Computational study of tip-leakage flow around a static hydrofoil
Jin, Y and Pook, DA and Venning, JA and Russell, PS and Barbaca, L and Pearce, BW and Brandner, PA, Computational study of tip-leakage flow around a static hydrofoil, Proceedings of the 23rd Australasian Fluid Mechanics Conference, 04-08 December 2022, Sydney, pp. AFMC2022-48. ISSN 2653-0597 (2022) [Refereed Conference Paper]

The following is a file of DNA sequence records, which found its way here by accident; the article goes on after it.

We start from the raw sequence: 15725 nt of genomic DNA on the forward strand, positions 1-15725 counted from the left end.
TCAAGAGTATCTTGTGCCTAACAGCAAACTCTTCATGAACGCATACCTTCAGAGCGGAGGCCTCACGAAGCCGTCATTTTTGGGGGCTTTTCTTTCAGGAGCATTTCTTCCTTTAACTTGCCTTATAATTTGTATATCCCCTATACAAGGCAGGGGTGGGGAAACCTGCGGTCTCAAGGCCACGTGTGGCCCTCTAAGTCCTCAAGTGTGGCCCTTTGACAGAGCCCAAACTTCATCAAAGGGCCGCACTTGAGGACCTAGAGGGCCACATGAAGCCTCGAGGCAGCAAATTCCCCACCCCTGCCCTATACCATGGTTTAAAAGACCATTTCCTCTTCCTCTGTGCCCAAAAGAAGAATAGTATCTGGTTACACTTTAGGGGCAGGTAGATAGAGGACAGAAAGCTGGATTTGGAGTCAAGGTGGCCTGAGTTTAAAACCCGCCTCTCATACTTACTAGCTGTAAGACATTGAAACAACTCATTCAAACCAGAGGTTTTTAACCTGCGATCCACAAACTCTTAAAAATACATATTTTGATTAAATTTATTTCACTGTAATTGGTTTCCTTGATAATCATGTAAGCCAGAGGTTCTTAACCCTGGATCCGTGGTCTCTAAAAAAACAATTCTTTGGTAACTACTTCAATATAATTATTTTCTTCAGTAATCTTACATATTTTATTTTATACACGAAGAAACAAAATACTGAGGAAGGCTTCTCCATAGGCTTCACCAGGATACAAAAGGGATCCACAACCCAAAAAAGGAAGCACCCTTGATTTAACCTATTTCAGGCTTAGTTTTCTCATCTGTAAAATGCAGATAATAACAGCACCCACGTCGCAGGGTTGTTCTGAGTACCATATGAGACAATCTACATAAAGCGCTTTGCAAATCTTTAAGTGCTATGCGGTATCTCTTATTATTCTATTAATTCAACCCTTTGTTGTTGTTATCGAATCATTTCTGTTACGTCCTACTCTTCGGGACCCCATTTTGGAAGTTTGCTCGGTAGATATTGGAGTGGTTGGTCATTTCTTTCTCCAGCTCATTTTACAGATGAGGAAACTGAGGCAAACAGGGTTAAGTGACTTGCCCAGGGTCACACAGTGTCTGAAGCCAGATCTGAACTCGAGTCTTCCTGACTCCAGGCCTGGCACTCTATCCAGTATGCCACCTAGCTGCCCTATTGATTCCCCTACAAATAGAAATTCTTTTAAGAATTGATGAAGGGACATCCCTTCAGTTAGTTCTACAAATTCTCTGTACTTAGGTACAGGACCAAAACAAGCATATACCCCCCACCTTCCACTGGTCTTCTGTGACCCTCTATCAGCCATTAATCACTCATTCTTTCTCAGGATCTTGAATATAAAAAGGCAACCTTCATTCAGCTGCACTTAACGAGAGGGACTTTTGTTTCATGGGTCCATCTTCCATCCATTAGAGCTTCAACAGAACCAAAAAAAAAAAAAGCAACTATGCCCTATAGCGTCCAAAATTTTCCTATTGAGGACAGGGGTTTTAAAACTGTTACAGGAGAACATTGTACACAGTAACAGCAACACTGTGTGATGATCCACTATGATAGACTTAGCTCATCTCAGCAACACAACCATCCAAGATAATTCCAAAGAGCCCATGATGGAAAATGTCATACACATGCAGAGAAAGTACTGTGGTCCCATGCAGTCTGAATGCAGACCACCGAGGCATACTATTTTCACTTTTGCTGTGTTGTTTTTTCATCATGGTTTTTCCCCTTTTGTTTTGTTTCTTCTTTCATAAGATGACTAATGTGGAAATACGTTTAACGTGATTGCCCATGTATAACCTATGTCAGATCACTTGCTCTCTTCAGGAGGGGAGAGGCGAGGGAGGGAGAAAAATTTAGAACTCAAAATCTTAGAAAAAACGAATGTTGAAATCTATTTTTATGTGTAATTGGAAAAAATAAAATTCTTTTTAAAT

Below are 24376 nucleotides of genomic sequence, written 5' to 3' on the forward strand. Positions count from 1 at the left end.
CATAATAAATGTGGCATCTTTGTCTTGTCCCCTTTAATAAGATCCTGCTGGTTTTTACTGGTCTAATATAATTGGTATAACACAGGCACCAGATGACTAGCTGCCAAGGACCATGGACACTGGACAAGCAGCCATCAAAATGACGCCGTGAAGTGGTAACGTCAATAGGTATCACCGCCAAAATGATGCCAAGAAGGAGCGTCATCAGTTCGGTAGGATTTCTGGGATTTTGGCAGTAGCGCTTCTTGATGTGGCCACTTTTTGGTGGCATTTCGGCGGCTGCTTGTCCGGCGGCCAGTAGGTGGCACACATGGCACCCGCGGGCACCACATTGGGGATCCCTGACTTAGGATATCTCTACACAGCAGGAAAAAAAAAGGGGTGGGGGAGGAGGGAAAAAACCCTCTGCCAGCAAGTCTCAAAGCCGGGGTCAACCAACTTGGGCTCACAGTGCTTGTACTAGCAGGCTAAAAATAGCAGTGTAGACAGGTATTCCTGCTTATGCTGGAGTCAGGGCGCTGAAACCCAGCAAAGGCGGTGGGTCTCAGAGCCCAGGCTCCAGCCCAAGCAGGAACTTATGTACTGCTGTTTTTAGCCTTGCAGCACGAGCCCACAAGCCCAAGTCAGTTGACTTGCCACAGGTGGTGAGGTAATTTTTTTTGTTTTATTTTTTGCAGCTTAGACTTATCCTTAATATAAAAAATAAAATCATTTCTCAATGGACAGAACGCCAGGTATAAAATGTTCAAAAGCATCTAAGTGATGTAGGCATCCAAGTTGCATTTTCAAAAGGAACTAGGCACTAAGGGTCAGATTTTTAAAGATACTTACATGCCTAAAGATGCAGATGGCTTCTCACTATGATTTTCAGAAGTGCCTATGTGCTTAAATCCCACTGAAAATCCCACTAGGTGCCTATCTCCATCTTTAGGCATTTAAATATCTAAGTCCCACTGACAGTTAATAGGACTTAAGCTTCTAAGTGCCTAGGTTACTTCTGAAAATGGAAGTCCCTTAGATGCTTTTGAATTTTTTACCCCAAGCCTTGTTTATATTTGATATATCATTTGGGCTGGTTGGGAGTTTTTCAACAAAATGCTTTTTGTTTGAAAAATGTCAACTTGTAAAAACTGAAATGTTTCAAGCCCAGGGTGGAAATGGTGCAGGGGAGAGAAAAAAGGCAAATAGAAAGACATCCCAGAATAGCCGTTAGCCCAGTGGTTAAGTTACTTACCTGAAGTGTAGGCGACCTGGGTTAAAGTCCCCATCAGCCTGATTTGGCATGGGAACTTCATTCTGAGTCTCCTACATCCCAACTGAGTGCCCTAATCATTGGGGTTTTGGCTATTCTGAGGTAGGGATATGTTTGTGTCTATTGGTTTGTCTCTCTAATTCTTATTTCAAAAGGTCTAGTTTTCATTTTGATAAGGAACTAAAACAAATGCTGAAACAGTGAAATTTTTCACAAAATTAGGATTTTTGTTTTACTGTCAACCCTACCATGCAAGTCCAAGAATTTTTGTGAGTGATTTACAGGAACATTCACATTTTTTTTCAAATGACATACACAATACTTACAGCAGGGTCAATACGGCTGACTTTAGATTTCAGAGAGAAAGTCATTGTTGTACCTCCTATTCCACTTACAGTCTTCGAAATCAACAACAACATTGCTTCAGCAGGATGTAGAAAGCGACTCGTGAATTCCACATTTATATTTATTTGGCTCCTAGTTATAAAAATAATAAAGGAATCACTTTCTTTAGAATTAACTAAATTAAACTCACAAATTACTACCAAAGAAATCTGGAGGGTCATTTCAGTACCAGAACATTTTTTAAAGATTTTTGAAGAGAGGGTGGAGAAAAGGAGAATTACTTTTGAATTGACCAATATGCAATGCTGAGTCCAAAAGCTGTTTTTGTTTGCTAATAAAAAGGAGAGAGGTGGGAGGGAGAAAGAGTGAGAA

The flow field in the tip gap region between a rotating blade and a static casing is commonly referred to as tip-leakage flow (TLF). This flow is observed in many fluid mechanics applications such as axial turbomachinery and ducted propulsors. TLF features complex vortical structures with a high susceptibility to cavitation inception in water. The present work adopts the Reynolds-Averaged Navier-Stokes (RANS) equations, solved using ANSYS Fluent, to simulate the TLF of a static hydrofoil at a Reynolds number of 3×106. This configuration was recently studied experimentally at the Australian Maritime College Cavitation Research Laboratory for tip gap spacing between 3.36 ∼ 53.8 mm (0.1 to 1.6 times the maximum hydrofoil thickness). The objective of this study was to resolve the different vortices that exist within the TLF and accurately predict their minimum pressures, which is an important parameter for cavitation inception prediction. Computational fluid dynamics (CFD) simulations matched the experimental conditions, with the hydrofoil chord at an incidence angle of 6 degrees to the freestream flow and the same ceiling (casing) boundary layer thickness as in the experiment. Single-phase computations were carried out to assess the performance of different numerical configurations e.g. eddy viscosity and Reynolds stress turbulence models, wall resolved and wall functions, and grid resolution. Despite cell counts approaching 500 million, grid convergence of the simulations was not achieved with the predicted minimum vortex pressure still decreasing with grid refinement. However, comparison of the predicted tip-leakage vortex trajectory, and the predicted region where the static pressure fell below the vapour pressure, showed good agreement with observed cavitation regions from the experiments.